From the Henry & Eva series , Vol. 1

A delightful mystery tinged with heartache.

Sometimes, even perfect things can fall apart.

Two months ago, Eva and Henry’s loving, playful parents—their environmentalist father and oceanographer mother—died in a boating accident off the coast of California. Now, 12-year-old Eva and Henry, almost 11, are theoretically being cared for by their Uncle Claude, aka “the Clod,” and his girlfriend, Terri “the Terrible.” These grown-ups are, not to put too fine a point on it, “jerk-faces. First class, grade A.” The pair are more concerned with image and money than they are in taking care of two children. Things take a paranormal turn when the ghosts of Eva and Henry’s great-great-great-great-grandfather and his kooky family appear with a message: Their parents’ deaths were the result of foul play. Eva and Henry begin investigating, and it soon becomes clear that someone wanted their parents out of the way, but why? And who? And are the children next? Eva directly addresses readers with introspection and irony. Her first-person, present-tense direct address pulls readers in from the scene-setting first page and carries them throughout the story. Inquisitive, high-IQ Henry is “high-functioning something-or-other,” according to Eva, but the family never allowed him to be labeled, nurturing his curiosity instead. Cleverly, the story feels like Gothic historical fiction, but it’s set in the present. Henry, Eva, and their relatives are default white; the children’s nanny, Marisol, is Guatemalan.

A delightful mystery tinged with heartache. (Paranormal mystery. 8-13)

Pub Date: Nov. 6, 2018

ISBN: 978-0-06-256002-5

Page Count: 288

Publisher: Harper/HarperCollins

Review Posted Online: Aug. 19, 2018

Kirkus Reviews Issue: Sept. 1, 2018


From the Diary of a Wimpy Kid series , Vol. 14

Readers can still rely on this series to bring laughs.

The Heffley family’s house undergoes a disastrous attempt at home improvement.

When Great Aunt Reba dies, she leaves some money to the family. Greg’s mom calls a family meeting to determine what to do with their share, proposing home improvements and then overruling the family’s cartoonish wish lists and instead pushing for an addition to the kitchen. Before bringing in the construction crew, the Heffleys attempt to do minor maintenance and repairs themselves—during which Greg fails at the work in various slapstick scenes. Once the professionals are brought in, the problems keep getting worse: angry neighbors, terrifying problems in walls, and—most serious—civil permitting issues that put the kibosh on what work’s been done. Left with only enough inheritance to patch and repair the exterior of the house—and with the school’s dismal standardized test scores as a final straw—Greg’s mom steers the family toward moving, opening up house-hunting and house-selling storylines (and devastating loyal Rowley, who doesn’t want to lose his best friend). While Greg’s positive about the move, he’s not completely uncaring about Rowley’s action. (And of course, Greg himself is not as unaffected as he wishes.) The gags include effectively placed callbacks to seemingly incidental events (the “stress lizard” brought in on testing day is particularly funny) and a lampoon of after-school-special–style problem books. Just when it seems that the Heffleys really will move, a new sequence of chaotic trouble and property destruction heralds a return to the status quo. Whew.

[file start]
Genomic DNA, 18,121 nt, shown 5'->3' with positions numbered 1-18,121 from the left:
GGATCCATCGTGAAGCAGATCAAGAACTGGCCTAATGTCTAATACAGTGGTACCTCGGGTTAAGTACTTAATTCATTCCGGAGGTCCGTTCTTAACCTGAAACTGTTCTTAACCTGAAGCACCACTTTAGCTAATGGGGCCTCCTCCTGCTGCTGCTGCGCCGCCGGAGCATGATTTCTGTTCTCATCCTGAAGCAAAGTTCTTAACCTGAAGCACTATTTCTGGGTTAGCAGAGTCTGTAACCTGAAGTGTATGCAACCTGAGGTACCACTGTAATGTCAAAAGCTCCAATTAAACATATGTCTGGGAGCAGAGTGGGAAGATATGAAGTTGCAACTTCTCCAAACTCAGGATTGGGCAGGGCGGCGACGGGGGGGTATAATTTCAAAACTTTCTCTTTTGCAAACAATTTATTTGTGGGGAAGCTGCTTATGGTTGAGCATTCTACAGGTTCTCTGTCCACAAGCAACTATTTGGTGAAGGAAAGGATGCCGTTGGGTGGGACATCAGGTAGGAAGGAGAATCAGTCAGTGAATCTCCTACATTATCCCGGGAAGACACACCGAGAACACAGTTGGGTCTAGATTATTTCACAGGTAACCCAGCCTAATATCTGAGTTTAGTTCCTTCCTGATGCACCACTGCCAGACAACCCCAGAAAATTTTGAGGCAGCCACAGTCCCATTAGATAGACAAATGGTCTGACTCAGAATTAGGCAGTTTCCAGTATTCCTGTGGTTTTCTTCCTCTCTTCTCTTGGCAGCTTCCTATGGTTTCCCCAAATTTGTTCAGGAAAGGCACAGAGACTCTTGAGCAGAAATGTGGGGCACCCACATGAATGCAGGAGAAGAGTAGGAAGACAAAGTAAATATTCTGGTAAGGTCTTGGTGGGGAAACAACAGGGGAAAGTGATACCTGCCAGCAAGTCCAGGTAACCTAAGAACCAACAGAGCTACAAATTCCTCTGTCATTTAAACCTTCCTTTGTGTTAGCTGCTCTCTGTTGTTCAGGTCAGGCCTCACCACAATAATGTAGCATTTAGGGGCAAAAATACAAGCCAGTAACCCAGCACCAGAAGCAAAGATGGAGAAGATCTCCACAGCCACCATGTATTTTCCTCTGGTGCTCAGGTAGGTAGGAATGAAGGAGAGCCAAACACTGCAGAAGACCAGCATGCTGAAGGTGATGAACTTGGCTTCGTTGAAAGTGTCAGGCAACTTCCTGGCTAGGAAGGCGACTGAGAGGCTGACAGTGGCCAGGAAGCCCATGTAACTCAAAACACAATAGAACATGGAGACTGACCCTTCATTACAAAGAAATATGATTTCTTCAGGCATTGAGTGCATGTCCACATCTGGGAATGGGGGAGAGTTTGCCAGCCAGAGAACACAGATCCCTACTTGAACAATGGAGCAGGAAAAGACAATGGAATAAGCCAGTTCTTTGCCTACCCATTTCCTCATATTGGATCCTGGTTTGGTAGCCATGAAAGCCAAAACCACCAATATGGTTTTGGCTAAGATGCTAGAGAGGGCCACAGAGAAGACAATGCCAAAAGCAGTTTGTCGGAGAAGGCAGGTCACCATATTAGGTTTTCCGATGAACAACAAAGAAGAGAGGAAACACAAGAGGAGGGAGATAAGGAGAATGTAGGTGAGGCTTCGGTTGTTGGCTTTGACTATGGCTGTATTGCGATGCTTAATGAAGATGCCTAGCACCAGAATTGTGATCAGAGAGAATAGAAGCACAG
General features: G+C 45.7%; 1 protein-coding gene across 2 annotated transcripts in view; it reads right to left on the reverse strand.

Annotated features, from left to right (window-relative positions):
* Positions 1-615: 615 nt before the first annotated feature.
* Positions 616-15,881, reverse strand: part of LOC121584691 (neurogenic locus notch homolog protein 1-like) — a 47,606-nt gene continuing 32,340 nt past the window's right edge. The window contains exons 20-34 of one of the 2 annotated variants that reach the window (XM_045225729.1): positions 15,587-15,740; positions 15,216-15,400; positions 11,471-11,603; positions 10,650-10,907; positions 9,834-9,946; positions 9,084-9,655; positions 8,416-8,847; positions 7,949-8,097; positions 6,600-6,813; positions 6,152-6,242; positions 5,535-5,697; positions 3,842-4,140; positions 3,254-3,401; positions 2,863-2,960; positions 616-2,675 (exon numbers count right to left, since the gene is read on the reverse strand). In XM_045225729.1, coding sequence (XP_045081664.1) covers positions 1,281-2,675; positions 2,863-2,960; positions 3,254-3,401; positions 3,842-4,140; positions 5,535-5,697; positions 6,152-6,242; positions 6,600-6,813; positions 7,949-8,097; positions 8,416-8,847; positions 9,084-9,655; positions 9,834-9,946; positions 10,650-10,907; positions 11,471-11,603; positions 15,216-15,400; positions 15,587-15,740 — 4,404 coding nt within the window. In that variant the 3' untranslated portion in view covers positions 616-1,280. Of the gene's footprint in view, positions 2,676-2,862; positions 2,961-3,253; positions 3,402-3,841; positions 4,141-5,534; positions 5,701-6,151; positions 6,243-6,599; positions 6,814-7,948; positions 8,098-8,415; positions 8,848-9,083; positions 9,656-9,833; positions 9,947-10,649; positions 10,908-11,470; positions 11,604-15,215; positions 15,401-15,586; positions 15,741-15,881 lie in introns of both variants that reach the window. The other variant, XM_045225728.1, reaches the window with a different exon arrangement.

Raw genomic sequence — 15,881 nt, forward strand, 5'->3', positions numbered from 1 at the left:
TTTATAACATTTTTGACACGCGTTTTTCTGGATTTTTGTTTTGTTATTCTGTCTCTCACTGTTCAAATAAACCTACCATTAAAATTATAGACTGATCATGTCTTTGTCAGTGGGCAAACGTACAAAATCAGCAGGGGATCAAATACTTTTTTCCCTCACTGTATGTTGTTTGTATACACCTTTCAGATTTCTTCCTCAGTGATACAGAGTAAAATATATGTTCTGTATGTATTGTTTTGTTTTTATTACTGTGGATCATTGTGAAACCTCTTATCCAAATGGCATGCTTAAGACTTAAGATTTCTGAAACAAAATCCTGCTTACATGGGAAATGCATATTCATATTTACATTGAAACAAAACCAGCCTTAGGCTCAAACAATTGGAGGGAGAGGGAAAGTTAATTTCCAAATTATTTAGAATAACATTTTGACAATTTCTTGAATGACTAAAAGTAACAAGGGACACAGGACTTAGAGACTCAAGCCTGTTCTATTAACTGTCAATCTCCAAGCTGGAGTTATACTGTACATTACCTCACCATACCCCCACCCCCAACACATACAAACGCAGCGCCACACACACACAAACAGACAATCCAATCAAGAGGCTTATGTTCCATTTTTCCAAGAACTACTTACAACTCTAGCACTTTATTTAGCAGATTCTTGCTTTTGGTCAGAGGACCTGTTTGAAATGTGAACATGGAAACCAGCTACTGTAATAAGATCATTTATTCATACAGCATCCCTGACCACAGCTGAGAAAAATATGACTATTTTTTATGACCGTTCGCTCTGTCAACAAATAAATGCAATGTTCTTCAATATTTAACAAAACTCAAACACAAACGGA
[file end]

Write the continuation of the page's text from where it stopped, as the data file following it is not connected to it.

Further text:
Readers can still rely on this series to bring laughs. (Graphic/fiction hybrid. 8-12)

Pub Date: Nov. 5, 2019

ISBN: 978-1-4197-3903-3

Page Count: 224

Publisher: Amulet/Abrams

Review Posted Online: Nov. 18, 2019


From the School for Good and Evil series , Vol. 1

Rich and strange (and kitted out with an eye-catching cover), but stronger in the set pieces than the internal logic.

Chainani works an elaborate sea change akin to Gregory Maguire’s Wicked (1995), though he leaves the waters muddied.

Every four years, two children, one regarded as particularly nice and the other particularly nasty, are snatched from the village of Gavaldon by the shadowy School Master to attend the divided titular school. Those who survive to graduate become major or minor characters in fairy tales. When it happens to sweet, Disney princess–like Sophie and  her friend Agatha, plain of features, sour of disposition and low of self-esteem, they are both horrified to discover that they’ve been dropped not where they expect but at Evil and at Good respectively. Gradually—too gradually, as the author strings out hundreds of pages of Hogwarts-style pranks, classroom mishaps and competitions both academic and romantic—it becomes clear that the placement wasn’t a mistake at all. Growing into their true natures amid revelations and marked physical changes, the two spark escalating rivalry between the wings of the school. This leads up to a vicious climactic fight that sees Good and Evil repeatedly switching sides. At this point, readers are likely to feel suddenly left behind, as, thanks to summary deus ex machina resolutions, everything turns out swell(ish).

Rich and strange (and kitted out with an eye-catching cover), but stronger in the set pieces than the internal logic. (Fantasy. 11-13)

Pub Date: May 14, 2013

ISBN: 978-0-06-210489-2

Page Count: 496

Publisher: Harper/HarperCollins

Review Posted Online: Feb. 12, 2013

Kirkus Reviews Issue: April 15, 2013

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